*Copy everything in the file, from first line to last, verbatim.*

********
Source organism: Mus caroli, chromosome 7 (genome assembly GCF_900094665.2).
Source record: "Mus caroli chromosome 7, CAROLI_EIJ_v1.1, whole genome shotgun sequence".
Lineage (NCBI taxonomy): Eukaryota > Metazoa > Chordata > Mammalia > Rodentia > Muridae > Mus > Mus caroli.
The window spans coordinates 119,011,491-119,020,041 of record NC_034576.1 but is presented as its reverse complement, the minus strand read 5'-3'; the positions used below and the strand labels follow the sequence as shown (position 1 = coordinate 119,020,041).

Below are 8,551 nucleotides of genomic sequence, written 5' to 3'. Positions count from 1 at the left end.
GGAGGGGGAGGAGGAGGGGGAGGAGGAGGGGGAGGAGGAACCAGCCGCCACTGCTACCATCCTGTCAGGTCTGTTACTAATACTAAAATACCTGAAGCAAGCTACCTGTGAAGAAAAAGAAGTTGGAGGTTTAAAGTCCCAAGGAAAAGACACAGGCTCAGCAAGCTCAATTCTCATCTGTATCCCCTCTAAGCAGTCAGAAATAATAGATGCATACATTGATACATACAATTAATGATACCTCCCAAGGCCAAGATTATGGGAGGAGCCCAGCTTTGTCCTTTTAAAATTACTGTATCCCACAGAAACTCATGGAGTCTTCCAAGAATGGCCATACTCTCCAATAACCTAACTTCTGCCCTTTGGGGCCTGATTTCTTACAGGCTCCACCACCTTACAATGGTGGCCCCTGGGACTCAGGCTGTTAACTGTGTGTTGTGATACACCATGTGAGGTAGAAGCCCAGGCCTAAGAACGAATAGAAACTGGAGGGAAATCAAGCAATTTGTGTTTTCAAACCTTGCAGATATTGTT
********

Source organism: Mus caroli, chromosome 7 (genome assembly GCF_900094665.2).
Source record: "Mus caroli chromosome 7, CAROLI_EIJ_v1.1, whole genome shotgun sequence".
Lineage (NCBI taxonomy): Eukaryota > Metazoa > Chordata > Mammalia > Rodentia > Muridae > Mus > Mus caroli.
The window spans coordinates 119,011,491-119,020,041 of record NC_034576.1 but is presented as its reverse complement, the minus strand read 5'-3'; the positions used below and the strand labels follow the sequence as shown (position 1 = coordinate 119,020,041).

Below are 8,551 nucleotides of genomic sequence, written 5' to 3'. Positions count from 1 at the left end.
GGAGGGGGAGGAGGAGGGGGAGGAGGAGGGGGAGGAGGAACCAGCCGCCACTGCTACCATCCTGTCAGGTCTGTTACTAATACTAAAATACCTGAAGCAAGCTACCTGTGAAGAAAAAGAAGTTGGAGGTTTAAAGTCCCAAGGAAAAGACACAGGCTCAGCAAGCTCAATTCTCATCTGTATCCCCTCTAAGCAGTCAGAAATAATAGATGCATACATTGATACATACAATTAATGATACCTCCCAAGGCCAAGATTATGGGAGGAGCCCAGCTTTGTCCTTTTAAAATTACTGTATCCCACAGAAACTCATGGAGTCTTCCAAGAATGGCCATACTCTCCAATAACCTAACTTCTGCCCTTTGGGGCCTGATTTCTTACAGGCTCCACCACCTTACAATGGTGGCCCCTGGGACTCAGGCTGTTAACTGTGTGTTGTGATACACCATGTGAGGTAGAAGCCCAGGCCTAAGAACGAATAGAAACTGGAGGGAAATCAAGCAATTTGTGTTTTCAAACCTTGCAGATATTGTT